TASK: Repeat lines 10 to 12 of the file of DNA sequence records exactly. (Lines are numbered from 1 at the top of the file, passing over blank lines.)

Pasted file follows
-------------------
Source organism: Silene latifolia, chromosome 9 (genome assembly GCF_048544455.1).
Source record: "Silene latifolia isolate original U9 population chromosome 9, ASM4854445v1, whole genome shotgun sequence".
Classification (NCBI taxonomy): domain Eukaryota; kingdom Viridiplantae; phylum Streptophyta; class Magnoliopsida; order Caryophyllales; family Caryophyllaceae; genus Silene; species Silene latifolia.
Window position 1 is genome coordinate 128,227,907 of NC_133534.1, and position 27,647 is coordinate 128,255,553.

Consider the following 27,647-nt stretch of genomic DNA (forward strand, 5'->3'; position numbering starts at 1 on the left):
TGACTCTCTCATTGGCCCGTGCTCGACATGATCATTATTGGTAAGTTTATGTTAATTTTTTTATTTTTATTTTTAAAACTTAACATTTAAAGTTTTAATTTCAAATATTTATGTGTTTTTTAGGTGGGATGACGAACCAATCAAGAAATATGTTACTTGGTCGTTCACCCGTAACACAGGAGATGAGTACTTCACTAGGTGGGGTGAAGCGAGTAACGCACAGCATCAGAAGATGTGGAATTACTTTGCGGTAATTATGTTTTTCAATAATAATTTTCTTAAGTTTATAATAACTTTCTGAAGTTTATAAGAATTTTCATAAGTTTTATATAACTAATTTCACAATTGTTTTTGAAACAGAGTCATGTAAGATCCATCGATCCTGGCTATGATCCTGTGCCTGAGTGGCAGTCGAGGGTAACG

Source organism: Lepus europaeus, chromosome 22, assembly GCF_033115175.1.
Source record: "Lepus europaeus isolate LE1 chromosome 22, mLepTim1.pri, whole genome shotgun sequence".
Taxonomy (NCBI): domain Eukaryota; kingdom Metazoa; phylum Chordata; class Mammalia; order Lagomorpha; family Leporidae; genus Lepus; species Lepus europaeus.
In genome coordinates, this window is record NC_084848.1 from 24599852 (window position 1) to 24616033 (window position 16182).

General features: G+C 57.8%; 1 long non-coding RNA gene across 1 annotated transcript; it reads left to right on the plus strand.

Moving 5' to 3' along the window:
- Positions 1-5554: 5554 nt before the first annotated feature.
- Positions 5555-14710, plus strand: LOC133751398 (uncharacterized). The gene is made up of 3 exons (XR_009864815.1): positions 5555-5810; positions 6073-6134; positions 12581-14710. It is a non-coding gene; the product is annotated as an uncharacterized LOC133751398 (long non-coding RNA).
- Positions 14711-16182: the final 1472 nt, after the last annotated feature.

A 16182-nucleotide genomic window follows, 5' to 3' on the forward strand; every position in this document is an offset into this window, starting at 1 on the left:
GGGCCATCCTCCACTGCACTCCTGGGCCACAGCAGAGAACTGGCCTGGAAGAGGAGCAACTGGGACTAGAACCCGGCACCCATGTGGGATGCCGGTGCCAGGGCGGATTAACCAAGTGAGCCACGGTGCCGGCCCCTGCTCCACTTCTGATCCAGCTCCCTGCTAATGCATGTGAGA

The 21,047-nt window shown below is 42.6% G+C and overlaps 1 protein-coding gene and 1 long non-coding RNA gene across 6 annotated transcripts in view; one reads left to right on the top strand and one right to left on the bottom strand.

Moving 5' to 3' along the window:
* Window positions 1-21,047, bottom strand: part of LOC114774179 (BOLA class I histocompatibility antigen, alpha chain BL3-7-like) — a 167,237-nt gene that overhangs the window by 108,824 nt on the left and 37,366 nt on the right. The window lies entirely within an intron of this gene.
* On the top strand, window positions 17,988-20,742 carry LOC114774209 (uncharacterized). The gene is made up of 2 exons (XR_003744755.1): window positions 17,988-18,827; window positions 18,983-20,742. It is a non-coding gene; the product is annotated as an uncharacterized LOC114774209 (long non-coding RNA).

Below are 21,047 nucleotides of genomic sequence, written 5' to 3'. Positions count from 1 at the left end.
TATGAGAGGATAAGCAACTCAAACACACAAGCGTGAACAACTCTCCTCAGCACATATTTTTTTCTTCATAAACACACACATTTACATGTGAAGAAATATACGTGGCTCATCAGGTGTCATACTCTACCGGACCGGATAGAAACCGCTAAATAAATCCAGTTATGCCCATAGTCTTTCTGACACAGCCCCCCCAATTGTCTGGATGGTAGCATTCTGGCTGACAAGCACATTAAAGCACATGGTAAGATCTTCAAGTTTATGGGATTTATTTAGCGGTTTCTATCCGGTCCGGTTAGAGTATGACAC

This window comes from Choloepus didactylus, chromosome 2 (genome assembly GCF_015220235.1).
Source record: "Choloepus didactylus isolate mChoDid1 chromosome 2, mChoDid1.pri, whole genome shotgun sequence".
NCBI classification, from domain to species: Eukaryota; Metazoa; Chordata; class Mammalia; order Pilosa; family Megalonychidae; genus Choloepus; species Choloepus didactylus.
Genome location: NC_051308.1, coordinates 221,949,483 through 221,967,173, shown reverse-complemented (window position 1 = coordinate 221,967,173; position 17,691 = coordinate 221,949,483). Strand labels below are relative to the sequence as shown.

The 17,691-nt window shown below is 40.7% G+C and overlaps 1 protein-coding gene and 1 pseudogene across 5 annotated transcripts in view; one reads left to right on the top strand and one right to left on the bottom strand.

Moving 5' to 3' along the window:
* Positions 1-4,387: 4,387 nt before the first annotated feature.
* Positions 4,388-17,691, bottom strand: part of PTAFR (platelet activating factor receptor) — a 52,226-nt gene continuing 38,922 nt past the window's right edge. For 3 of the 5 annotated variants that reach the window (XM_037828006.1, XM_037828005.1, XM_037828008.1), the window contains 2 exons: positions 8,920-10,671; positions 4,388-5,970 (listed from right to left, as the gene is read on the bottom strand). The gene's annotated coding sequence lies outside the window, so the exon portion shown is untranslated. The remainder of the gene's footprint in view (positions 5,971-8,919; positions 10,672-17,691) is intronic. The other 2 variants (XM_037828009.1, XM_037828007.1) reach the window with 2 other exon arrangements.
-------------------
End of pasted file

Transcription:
In genome coordinates, this window is record NC_084848.1 from 24599852 (window position 1) to 24616033 (window position 16182).

General features: G+C 57.8%; 1 long non-coding RNA gene across 1 annotated transcript; it reads left to right on the plus strand.

Moving 5' to 3' along the window: